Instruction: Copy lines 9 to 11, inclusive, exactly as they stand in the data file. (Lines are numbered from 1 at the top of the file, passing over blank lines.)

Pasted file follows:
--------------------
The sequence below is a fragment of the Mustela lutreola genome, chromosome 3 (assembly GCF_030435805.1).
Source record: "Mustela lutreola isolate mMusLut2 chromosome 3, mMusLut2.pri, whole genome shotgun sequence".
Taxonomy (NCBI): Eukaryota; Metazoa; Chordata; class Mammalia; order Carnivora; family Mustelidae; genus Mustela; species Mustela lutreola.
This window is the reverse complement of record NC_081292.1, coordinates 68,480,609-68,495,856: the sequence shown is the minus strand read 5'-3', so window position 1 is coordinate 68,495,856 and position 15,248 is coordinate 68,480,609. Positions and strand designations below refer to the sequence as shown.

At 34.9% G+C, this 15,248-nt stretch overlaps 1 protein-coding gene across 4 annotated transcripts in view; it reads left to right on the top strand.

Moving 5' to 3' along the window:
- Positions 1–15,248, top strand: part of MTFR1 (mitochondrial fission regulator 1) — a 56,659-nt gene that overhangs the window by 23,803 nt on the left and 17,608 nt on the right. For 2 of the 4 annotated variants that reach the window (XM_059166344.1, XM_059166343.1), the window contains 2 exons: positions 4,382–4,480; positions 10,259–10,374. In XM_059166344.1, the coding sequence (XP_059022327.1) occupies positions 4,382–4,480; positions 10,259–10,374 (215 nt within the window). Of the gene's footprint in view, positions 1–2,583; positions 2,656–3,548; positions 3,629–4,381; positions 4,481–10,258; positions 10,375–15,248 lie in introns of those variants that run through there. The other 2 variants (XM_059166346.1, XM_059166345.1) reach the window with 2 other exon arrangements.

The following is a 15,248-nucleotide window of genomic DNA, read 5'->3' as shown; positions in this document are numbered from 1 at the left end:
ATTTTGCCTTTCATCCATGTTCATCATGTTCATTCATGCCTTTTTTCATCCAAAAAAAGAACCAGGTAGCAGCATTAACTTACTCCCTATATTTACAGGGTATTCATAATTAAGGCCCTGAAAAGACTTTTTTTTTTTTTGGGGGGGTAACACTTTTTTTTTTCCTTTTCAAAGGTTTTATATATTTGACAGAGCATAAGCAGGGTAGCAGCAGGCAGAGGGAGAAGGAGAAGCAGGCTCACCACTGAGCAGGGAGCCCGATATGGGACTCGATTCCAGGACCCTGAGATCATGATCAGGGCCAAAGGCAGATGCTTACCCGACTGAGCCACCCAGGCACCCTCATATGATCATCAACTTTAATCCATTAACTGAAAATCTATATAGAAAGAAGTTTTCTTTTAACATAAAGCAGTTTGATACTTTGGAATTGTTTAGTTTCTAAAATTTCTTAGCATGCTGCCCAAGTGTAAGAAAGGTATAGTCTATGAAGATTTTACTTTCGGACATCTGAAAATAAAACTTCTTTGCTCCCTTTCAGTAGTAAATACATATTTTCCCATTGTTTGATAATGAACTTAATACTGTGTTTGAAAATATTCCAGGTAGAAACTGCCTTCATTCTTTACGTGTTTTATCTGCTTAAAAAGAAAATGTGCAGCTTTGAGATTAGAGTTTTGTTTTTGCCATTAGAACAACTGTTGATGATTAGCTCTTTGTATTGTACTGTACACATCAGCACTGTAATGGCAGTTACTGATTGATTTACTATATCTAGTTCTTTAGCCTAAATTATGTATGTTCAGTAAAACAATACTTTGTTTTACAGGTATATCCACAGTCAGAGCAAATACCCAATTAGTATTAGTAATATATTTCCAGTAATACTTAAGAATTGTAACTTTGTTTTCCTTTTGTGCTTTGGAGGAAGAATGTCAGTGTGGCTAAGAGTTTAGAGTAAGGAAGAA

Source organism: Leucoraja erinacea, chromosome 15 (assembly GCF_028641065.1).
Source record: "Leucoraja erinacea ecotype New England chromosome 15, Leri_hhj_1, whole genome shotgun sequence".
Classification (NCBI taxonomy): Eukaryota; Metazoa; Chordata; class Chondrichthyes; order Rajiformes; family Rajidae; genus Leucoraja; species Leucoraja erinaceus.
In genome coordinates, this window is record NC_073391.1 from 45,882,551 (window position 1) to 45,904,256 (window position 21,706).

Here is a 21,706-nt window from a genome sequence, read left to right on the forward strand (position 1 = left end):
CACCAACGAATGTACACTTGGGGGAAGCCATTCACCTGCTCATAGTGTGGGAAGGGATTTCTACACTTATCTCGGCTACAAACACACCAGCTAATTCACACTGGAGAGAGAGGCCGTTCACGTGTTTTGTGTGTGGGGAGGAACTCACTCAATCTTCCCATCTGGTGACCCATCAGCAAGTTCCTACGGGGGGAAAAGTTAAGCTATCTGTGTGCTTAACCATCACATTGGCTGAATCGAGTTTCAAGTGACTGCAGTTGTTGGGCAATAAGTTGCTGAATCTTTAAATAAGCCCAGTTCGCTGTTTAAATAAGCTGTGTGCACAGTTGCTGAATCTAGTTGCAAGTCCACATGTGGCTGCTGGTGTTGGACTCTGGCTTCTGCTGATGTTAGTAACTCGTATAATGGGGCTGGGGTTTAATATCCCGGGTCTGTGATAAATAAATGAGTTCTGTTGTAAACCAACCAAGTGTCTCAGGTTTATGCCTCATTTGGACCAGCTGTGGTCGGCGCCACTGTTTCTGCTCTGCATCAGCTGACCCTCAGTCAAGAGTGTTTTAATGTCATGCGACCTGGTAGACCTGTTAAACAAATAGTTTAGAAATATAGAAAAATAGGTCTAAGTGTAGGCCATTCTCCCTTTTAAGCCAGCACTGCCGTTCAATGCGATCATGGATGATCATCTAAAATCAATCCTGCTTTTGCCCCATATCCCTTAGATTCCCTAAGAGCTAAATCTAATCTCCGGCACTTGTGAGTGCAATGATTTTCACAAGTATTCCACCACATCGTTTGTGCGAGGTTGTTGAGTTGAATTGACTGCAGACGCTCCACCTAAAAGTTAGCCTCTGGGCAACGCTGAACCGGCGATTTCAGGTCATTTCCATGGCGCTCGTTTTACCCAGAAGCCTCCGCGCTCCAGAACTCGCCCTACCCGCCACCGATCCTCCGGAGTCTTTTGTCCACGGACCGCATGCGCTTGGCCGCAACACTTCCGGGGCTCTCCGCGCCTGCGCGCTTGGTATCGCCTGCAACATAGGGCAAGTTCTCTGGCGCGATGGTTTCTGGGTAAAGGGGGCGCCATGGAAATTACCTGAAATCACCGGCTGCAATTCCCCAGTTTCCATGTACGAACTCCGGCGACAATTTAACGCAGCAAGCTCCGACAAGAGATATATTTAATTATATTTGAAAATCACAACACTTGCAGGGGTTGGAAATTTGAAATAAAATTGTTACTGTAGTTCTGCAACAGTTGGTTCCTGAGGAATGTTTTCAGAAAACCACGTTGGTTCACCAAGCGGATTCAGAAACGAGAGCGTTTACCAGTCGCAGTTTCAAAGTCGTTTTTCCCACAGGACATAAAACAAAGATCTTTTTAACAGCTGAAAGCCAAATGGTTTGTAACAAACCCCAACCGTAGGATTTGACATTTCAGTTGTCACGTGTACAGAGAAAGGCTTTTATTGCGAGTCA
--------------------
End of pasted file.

ATTTTGCCTTTCATCCATGTTCATCATGTTCATTCATGCCTTTTTTCATCCAAAAAAAGAACCAGGTAGCAGCATTAACTTACTCCCTATATTTACAGGGTATTCATAATTAAGGCCCTGAAAAGACTTTTTTTTTTTTTGGGGGGGTAACACTTTTTTTTTTCCTTTTCAAAGGTTTTATATATTTGACAGAGCATAAGCAGGGTAGCAGCAGGCAGAGGGAGAAGGAGAAGCAGGCTCACCACTGAGCAGGGAGCCCGATATGGGACTCGATTCCAGGACCCTGAGATCATGATCAGGGCCAAAGGCAGATGCTTACCCGACTGAGCCACCCAGGCACCCTCATATGATCATCAACTTTAATCCATTAACTGAAAATCTATATAGAAAGAAGTTTTCTTTTAACATAAAGCAGTTTGATACTTTGGAATTGTTTAGTTTCTAAAATTTCTTAGCATGCTGCCCAAGTGTAAGAAAGGTATAGTCTATGAAGATTTTACTTTCGGACATCTGAAAATAAAACTTCTTTGCTCCCTTTCAGTAGTAAATACATATTTTCCCATTGTTTGATAATGAACTTAATACTGTGTTTGAAAATATTCCAGGTAGAAACTGCCTTCATTCTTTACGTGTTTTATCTGCTTAAAAAGAAAATGTGCAGCTTTGAGATTAGAGTTTTGTTTTTGCCATTAGAACAACTGTTGATGATTAGCTCTTTGTATTGTACTGTACACATCAGCACTGTAATGGCAGTTACTGATTGATTTACTATATCTAGTTCTTTAGCCTAAATTATGTATGTTCAGTAAAACAATACTTTGTTTTACAGGTATATCCACAGTCAGAGCAAATACCCAATTAGTATTAGTAATATATTTCCAGTAATACTTAAGAATTGTAACTTTGTTTTCCTTTTGTGCTTTGGAGGAAGAATGTCAGTGTGGCTAAGAGTTTAGAGTAAGGAAGAA

Source organism: Leucoraja erinacea, chromosome 15 (assembly GCF_028641065.1).
Source record: "Leucoraja erinacea ecotype New England chromosome 15, Leri_hhj_1, whole genome shotgun sequence".